The 27th Annual International Center for Academic Integrity Conference took place March 8 to 10 in New Orleans.  I, along with my colleague Arturo Becerra, presented on our experience of creating a magazine about academic integrity at Universidad Panamericana (UP ) in Mexico City and expanding this magazine beyond UP to the Latin American landscape.

I work for the  Center for Innovation in Education (CIE) at UP. CIE has the mission of enhancing the teaching talent of faculty by innovating in learning environments. It is a place where faculty can talk about their courses, spread ideas, and confront new challenges.

You might wonder, then, why a faculty innovation-focused-driven center would be interested in creating an academic integrity magazine? The answer is that we got gradually involved in the task because some professors approached us seeking for content about writing and citing skills for their students. Consequently, we researched and found out about academic integrity and its importance in academic life.

Hence, we created a digital magazine with the central objective  to foster academic integrity within our institution. We worked independently on the first issue, titled: “El plagio académico”El plagio académico (Academic plagiarism). We published it in October 2016 through Joomag, a digital publishing platform. Although this publication did not have any sponsorship, it had good acceptance within our institution.

Afterward, we established contact with Universidad de Monterrey (UDEM) in Mexico, and they invited us to their 4th National Conference of Academic Integrity. We met academic administrators and faculty who were working in different initiatives to promote academic integrity within their universities. As a result, we decided to expand the Magazine beyond the UP audience to members of academic communities across Mexico and Latin America. So, we invited representatives from UDEM, Universidad EAFIT (Colombia), Pontificia Universidad Católica de Chile, and Tecnológico de Monterrey (Mexico) to join the editorial committee for the Magazine.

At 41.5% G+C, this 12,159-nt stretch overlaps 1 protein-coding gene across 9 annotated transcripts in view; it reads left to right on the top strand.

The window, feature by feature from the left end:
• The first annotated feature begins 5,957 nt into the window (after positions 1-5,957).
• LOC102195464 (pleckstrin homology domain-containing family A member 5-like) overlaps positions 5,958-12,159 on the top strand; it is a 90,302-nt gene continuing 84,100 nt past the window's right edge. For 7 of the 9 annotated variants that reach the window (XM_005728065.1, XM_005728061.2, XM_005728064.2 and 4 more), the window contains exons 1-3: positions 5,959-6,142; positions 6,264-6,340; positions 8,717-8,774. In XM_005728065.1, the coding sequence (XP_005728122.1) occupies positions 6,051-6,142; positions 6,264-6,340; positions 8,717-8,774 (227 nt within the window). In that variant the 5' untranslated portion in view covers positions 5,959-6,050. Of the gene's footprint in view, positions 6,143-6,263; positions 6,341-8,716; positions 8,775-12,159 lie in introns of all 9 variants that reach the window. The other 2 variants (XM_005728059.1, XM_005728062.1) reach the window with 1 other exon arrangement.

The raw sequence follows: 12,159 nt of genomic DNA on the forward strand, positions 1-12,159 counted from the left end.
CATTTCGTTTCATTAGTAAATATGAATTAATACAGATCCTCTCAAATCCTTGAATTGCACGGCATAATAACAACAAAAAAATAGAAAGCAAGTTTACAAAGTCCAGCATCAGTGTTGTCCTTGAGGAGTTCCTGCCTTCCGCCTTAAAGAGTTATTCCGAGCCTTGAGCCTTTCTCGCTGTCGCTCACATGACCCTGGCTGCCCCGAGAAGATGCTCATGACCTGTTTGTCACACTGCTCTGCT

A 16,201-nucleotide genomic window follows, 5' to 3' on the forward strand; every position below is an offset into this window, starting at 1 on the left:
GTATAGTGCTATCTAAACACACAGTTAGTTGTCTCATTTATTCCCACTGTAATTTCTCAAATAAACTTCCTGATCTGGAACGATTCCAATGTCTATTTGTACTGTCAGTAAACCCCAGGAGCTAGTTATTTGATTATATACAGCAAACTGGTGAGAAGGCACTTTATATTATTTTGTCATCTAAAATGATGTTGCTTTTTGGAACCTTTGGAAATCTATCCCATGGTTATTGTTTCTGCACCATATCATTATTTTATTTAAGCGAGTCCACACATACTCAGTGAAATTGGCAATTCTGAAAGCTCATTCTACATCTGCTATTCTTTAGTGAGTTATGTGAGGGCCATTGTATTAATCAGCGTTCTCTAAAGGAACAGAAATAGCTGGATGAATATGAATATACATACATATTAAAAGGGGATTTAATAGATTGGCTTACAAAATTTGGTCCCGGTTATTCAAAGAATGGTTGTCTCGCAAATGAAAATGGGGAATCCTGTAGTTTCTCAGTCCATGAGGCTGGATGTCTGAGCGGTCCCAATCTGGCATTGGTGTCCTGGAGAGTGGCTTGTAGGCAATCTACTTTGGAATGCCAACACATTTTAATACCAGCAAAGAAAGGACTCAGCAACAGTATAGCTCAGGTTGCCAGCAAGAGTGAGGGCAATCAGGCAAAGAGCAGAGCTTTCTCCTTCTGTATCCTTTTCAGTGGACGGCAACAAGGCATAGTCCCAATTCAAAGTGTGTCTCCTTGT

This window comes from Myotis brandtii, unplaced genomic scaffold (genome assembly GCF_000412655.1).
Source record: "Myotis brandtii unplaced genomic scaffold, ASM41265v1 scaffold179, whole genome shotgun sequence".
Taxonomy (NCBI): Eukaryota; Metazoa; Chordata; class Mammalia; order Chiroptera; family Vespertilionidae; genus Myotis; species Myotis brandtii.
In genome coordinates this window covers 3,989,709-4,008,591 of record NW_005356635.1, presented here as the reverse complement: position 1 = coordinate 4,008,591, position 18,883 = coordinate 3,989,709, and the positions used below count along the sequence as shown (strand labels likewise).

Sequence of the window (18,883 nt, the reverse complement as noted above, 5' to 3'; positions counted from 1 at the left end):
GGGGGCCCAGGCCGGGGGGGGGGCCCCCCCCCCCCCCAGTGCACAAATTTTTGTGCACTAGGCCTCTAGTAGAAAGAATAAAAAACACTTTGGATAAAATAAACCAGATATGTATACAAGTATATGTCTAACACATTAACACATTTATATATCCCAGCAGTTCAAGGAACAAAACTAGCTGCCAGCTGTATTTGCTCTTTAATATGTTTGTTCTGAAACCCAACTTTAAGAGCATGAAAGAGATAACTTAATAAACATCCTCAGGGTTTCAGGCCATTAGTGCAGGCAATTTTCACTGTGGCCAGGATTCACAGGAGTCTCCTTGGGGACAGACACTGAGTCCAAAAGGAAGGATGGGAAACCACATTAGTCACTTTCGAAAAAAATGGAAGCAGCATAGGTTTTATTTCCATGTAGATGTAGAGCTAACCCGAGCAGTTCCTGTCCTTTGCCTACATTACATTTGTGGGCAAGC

The challenge now was to obtain resources and formalize the magazine so we could publish further issues. We needed a sponsor, so we contacted  Turnitin. This sponsorship helped us open new possibilities; for example, allowing the magazine to move to a new publishing platform (ISSUU). We also obtained ISSN registration and were able to print the next issues.

It has been three years since the first publication, and now we have six published issues and are currently working on the 7th. The results of editing the magazine have been gratifying. Primarily, I witnessed how the relevance of academic integrity has grown through Latin America. Therefore, I believe the magazine is an excellent channel to generate dialogue and reflection. It has had 6,349 reads; 40,138 impressions; and 7,000 printed copies.

I have also learned through this initiative as it hasn’t been without its challenges: managing the editorial board, selecting the main topic for each issue and searching for different authors, just to name a few. However, the challenges have advanced me as a scholar, and it has made me more conscious about living the values of academic integrity: honesty, trust, fairness, respect, responsibility, and courage (ICAI, 2014). Furthermore, these challenges have driven us to be more perseverant about promoting academic integrity on our own campus.

If you would like to consider creating a magazine,  I recommend searching for institutional and external support, being clear about each role needed to run a magazine and the different types of talent involved. I also encourage you to create a good strategy that emphasizes not only content but also design.

I invite everyone to support the Latin American consortium by reading the magazine, reflecting about it, and sharing its content.